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Q&A

Q&A: Time to Flare-up & Rosacea on the Legs

Q. How quickly does a rosacea flare-up occur after contact with a trigger factor?

A. Although there are currently no data on how quickly exposure to a rosacea trigger may lead to a flare-up, the timing is likely to vary depending on the individual and nature of the trigger. You might try monitoring your individual case to see how quickly you respond to specific triggers. And remember, while a wide range of factors has been identified as potential triggers, not every trigger affects every individual.

Q&A: Microdermabrasion & Herpes

Q. Would having microdermabrasion or a glycolic acid peel help or hurt my rosacea?

A. Many rosacea patients have unusually sensitive skin. These procedures should be discussed with your dermatologist or other physician, and make sure they are performed by a physician experienced in these procedures.

The American Society for Dermatologic Surgery (ASDS) has issued consumer safety tips for skin treatments, and additional information may be obtained by calling the ASDS hotline at 1-800-441-2737.

Q&A: Menopause & Location

Q. Is there any relationship between the onset of menopause and the beginning of rosacea?

A. While the cause of rosacea remains unknown, its signs and symptoms, especially the flushing characteristic of subtype 1 (erythematotelangiectatic) rosacea, may initially be noted while women are experiencing menopause. In these cases, alleviating the underlying flushing may help keep rosacea under control.

Q&A: Contacts and Ocular Rosacea & Burning Ears

Q.Is it safe for someone with ocular rosacea to wear contact lenses?

A. Anyone with ocular rosacea should consult their physician about the safety of wearing contact lenses in their particular case. Depending on the individual, the symptoms of ocular rosacea may make wearing contact lenses problematic.

Q&A: Self-Tanner & Steroid Rosacea

Q. Since sun is a rosacea trigger, is it okay to use a self-tanner?

Q&A: Discovering Triggers & Cold Weather

Q. I can't seem to identify any specific rosacea triggers. What is the best way to find what might be bothering my condition?

A. There are a great many lifestyle and environmental factors that may trigger or aggravate rosacea signs and symptoms in various individuals. However, none seems to affect everyone. To identify and then avoid any rosacea triggers you may have, try tracking your condition for several weeks using a patient diary checklist from the National Rosacea Society as your guide.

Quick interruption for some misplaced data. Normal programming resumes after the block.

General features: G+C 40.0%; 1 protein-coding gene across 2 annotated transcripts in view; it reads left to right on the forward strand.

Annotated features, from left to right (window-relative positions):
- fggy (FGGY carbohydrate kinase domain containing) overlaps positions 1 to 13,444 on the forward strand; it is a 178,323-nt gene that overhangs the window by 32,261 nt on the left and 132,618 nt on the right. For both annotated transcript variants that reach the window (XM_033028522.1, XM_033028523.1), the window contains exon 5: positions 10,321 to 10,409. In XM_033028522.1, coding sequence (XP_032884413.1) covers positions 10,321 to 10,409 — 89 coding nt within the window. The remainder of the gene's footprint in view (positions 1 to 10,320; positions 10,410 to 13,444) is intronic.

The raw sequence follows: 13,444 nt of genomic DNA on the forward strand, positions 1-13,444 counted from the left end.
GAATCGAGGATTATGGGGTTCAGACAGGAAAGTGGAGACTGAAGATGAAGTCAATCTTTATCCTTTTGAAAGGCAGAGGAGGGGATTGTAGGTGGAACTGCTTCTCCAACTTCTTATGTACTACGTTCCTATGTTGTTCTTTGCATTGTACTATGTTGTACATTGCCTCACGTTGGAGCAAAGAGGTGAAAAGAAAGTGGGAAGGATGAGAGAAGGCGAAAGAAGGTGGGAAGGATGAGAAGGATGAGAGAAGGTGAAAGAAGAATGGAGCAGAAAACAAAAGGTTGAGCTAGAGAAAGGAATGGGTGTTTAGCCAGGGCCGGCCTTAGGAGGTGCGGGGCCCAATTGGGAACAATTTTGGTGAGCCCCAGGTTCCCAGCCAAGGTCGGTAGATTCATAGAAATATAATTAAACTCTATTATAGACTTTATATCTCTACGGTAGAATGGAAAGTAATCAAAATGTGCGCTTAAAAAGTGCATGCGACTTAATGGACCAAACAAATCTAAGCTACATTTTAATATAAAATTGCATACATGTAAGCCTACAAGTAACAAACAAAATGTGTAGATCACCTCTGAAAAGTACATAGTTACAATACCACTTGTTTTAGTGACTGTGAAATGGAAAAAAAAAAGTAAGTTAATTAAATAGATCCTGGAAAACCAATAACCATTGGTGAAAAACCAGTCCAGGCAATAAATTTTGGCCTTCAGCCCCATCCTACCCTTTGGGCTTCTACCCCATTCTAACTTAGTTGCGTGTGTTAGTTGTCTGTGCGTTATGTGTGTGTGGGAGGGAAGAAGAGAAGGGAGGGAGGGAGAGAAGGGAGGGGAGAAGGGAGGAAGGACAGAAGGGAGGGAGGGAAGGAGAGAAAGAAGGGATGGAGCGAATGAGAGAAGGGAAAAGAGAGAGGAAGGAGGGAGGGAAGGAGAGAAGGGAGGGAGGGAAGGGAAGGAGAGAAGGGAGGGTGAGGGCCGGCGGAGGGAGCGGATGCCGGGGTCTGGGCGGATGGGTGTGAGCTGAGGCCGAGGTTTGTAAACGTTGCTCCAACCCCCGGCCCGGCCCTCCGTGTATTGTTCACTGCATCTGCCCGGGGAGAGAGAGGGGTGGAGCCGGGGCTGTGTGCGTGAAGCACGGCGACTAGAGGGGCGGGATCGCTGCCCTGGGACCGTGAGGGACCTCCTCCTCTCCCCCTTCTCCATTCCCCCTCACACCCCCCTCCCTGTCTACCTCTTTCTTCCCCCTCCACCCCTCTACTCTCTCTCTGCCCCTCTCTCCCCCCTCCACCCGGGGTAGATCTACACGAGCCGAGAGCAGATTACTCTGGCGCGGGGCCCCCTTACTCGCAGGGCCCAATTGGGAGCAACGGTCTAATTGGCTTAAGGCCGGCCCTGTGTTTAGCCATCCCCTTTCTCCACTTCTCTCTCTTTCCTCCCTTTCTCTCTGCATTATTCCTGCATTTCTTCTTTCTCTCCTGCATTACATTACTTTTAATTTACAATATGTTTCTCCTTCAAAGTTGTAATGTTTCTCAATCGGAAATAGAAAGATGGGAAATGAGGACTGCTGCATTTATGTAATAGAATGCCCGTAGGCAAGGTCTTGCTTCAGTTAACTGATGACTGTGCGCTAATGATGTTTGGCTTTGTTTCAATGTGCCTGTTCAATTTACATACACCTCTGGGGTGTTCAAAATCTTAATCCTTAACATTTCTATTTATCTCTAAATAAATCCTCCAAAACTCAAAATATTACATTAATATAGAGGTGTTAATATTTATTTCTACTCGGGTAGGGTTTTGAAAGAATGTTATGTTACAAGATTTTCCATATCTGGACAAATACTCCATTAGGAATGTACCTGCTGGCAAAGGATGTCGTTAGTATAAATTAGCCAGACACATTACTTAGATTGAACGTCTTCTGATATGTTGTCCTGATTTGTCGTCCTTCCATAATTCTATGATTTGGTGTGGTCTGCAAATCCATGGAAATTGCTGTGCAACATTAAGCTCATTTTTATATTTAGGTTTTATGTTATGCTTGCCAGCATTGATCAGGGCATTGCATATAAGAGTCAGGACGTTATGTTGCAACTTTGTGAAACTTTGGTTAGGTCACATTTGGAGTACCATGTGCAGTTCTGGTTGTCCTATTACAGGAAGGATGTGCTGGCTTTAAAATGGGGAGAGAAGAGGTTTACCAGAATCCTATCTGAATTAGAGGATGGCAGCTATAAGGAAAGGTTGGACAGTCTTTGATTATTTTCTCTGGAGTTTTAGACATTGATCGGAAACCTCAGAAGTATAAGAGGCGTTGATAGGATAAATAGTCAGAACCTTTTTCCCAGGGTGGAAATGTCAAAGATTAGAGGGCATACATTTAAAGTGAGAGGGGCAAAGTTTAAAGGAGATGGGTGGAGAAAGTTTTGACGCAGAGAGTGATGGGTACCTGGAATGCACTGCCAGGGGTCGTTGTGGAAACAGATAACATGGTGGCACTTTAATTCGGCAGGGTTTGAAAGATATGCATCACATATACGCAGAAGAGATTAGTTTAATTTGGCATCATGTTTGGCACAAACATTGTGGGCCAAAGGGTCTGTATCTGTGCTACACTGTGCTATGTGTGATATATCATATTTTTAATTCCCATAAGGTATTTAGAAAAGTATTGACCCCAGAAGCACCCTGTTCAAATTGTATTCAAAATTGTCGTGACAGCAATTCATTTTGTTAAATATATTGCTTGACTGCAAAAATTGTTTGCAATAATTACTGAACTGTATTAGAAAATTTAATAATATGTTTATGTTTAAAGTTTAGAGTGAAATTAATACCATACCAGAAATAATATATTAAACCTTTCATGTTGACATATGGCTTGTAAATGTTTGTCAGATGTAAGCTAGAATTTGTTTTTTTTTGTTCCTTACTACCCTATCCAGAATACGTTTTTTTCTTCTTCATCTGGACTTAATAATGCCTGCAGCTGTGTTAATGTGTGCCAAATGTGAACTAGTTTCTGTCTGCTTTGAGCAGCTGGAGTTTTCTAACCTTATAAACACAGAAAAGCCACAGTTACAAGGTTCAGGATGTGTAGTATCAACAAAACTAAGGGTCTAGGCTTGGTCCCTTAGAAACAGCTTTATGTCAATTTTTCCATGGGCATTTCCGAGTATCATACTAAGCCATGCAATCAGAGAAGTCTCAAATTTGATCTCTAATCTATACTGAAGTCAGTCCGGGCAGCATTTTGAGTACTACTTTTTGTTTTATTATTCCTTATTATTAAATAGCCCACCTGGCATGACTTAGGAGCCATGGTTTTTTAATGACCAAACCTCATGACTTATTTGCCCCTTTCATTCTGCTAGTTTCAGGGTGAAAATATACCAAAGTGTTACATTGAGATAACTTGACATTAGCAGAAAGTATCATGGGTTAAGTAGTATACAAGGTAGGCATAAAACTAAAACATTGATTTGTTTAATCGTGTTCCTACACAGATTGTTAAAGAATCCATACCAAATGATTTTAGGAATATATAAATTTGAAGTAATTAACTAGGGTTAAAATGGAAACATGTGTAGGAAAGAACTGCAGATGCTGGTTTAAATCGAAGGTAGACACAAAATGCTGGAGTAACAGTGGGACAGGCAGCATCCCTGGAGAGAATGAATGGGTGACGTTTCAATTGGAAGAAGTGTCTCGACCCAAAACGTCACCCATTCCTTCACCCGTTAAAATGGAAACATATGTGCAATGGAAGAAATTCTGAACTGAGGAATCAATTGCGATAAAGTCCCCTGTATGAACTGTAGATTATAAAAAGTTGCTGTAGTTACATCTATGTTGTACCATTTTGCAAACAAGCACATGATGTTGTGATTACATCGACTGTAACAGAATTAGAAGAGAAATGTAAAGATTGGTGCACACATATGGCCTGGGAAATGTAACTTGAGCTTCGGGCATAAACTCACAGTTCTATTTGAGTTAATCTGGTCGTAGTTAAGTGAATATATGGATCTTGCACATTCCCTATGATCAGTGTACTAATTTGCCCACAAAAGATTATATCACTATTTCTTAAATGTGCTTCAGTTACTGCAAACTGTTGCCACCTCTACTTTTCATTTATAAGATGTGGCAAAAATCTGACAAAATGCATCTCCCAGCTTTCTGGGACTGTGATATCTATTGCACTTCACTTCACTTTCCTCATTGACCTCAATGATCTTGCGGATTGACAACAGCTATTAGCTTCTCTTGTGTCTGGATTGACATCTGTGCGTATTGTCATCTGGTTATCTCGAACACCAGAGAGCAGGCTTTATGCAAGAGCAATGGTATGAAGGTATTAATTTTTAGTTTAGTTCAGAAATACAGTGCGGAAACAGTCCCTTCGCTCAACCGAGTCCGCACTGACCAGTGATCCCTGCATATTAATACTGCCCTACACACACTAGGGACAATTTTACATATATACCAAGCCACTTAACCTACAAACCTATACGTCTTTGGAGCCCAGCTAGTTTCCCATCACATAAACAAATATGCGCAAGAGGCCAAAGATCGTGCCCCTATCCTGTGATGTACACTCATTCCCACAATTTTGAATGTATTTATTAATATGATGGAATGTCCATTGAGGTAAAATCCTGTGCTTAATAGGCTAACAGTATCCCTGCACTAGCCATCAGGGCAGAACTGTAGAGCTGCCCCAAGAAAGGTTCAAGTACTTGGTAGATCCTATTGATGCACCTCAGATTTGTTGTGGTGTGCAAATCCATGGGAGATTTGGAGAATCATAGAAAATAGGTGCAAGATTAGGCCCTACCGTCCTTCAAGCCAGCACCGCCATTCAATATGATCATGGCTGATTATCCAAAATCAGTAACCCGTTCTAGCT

Q&A: Eyes in Winter & Pregnancy

Q. Rosacea seems to affect my eyes more in the winter. Is there anything I can do?

A. Wind and cold temperatures may cause irritation and increase the watery discharge associated with ocular rosacea (eye symptoms)1. Besides limiting time outdoors during winter, patients with ocular rosacea can protect their eyes from icy blasts by wearing ultraviolet protective glasses or sunglasses.

Q&A: Four Subtypes & Antidepressants

Q. Will I eventually get all four subtypes of rosacea?

A. The four subtypes of rosacea, designated by the new standard classification system, identify common patterns of signs and symptoms. Individual patients may have all of the signs of a certain subtype, or just some of them. Others may have characteristics of more than one subtype at the same time.

Q&A: Scalp Symptoms & Preventive Measures

Q. Not only do I have rosacea on my face, but I also have symptoms on my scalp. Is this common and how should it be treated?

A. While rosacea is primarily a disorder of the facial skin, it may also appear in other areas. In a survey of rosacea patients, signs and symptoms were reported by 15 percent of the respondents on the neck, 6 percent on the chest, 5 percent on the scalp and 4 percent on the ears.

Q&A: Coffee or Tea @ Localized Flare-ups

Q. Does caffeine in coffee or tea cause rosacea flare-ups?

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Contact Us

Phone:
1-888-NO-BLUSH
Email:
rosaceas@aol.com
National Rosacea Society
196 James St.
Barrington, IL 60010

Our Mission

The National Rosacea Society is a 501(c)(3) nonprofit organization whose mission is to improve the lives of people with rosacea by raising awareness, providing public health information and supporting medical research on this widespread but little-known disorder. The information the Society provides should not be considered medical advice, nor is it intended to replace

consultation with a qualified physician. The Society does not evaluate, endorse or recommend any particular medications, products, equipment or treatments. Rosacea may vary substantially from one patient to another, and treatment must be tailored by a physician for each individual case. For more information, visit About Us.